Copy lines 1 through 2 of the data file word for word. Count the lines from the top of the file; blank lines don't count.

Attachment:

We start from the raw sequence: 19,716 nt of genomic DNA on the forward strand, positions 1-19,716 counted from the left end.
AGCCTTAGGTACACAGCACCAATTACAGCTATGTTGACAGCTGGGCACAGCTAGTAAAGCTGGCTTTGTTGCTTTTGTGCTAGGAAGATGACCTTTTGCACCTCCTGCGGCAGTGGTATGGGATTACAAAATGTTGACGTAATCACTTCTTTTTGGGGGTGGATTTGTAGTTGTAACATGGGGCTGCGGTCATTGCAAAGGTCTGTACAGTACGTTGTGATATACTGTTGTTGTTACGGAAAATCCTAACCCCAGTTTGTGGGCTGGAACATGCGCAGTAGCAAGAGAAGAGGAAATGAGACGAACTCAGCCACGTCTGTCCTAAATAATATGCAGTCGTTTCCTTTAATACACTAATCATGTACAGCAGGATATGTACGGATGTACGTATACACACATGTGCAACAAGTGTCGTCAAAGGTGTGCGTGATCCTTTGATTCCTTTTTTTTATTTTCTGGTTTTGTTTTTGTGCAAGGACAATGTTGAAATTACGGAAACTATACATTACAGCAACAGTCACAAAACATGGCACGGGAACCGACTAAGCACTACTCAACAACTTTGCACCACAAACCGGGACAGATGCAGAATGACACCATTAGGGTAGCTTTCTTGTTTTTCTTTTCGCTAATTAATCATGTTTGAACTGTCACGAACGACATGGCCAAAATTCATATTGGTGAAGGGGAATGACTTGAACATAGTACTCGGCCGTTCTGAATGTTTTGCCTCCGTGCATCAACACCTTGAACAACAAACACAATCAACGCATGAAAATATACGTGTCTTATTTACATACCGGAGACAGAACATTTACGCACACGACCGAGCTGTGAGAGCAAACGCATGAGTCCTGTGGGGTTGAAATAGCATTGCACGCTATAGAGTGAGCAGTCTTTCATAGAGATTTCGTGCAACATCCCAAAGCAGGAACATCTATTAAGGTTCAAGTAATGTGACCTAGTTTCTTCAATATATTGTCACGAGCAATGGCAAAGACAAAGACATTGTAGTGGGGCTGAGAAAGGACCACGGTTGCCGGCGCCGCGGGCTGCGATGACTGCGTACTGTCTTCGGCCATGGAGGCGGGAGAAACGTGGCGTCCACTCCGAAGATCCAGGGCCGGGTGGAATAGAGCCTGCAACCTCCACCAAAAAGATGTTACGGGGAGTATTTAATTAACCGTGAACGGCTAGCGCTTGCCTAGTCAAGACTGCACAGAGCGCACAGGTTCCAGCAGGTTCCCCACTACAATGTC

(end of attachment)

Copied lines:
We start from the raw sequence: 19,716 nt of genomic DNA on the forward strand, positions 1-19,716 counted from the left end.
AGCCTTAGGTACACAGCACCAATTACAGCTATGTTGACAGCTGGGCACAGCTAGTAAAGCTGGCTTTGTTGCTTTTGTGCTAGGAAGATGACCTTTTGCACCTCCTGCGGCAGTGGTATGGGATTACAAAATGTTGACGTAATCACTTCTTTTTGGGGGTGGATTTGTAGTTGTAACATGGGGCTGCGGTCATTGCAAAGGTCTGTACAGTACGTTGTGATATACTGTTGTTGTTACGGAAAATCCTAACCCCAGTTTGTGGGCTGGAACATGCGCAGTAGCAAGAGAAGAGGAAATGAGACGAACTCAGCCACGTCTGTCCTAAATAATATGCAGTCGTTTCCTTTAATACACTAATCATGTACAGCAGGATATGTACGGATGTACGTATACACACATGTGCAACAAGTGTCGTCAAAGGTGTGCGTGATCCTTTGATTCCTTTTTTTTATTTTCTGGTTTTGTTTTTGTGCAAGGACAATGTTGAAATTACGGAAACTATACATTACAGCAACAGTCACAAAACATGGCACGGGAACCGACTAAGCACTACTCAACAACTTTGCACCACAAACCGGGACAGATGCAGAATGACACCATTAGGGTAGCTTTCTTGTTTTTCTTTTCGCTAATTAATCATGTTTGAACTGTCACGAACGACATGGCCAAAATTCATATTGGTGAAGGGGAATGACTTGAACATAGTACTCGGCCGTTCTGAATGTTTTGCCTCCGTGCATCAACACCTTGAACAACAAACACAATCAACGCATGAAAATATACGTGTCTTATTTACATACCGGAGACAGAACATTTACGCACACGACCGAGCTGTGAGAGCAAACGCATGAGTCCTGTGGGGTTGAAATAGCATTGCACGCTATAGAGTGAGCAGTCTTTCATAGAGATTTCGTGCAACATCCCAAAGCAGGAACATCTATTAAGGTTCAAGTAATGTGACCTAGTTTCTTCAATATATTGTCACGAGCAATGGCAAAGACAAAGACATTGTAGTGGGGCTGAGAAAGGACCACGGTTGCCGGCGCCGCGGGCTGCGATGACTGCGTACTGTCTTCGGCCATGGAGGCGGGAGAAACGTGGCGTCCACTCCGAAGATCCAGGGCCGGGTGGAATAGAGCCTGCAACCTCCACCAAAAAGATGTTACGGGGAGTATTTAATTAACCGTGAACGGCTAGCGCTTGCCTAGTCAAGACTGCACAGAGCGCACAGGTTCCAGCAGGTTCCCCACTACAATGTC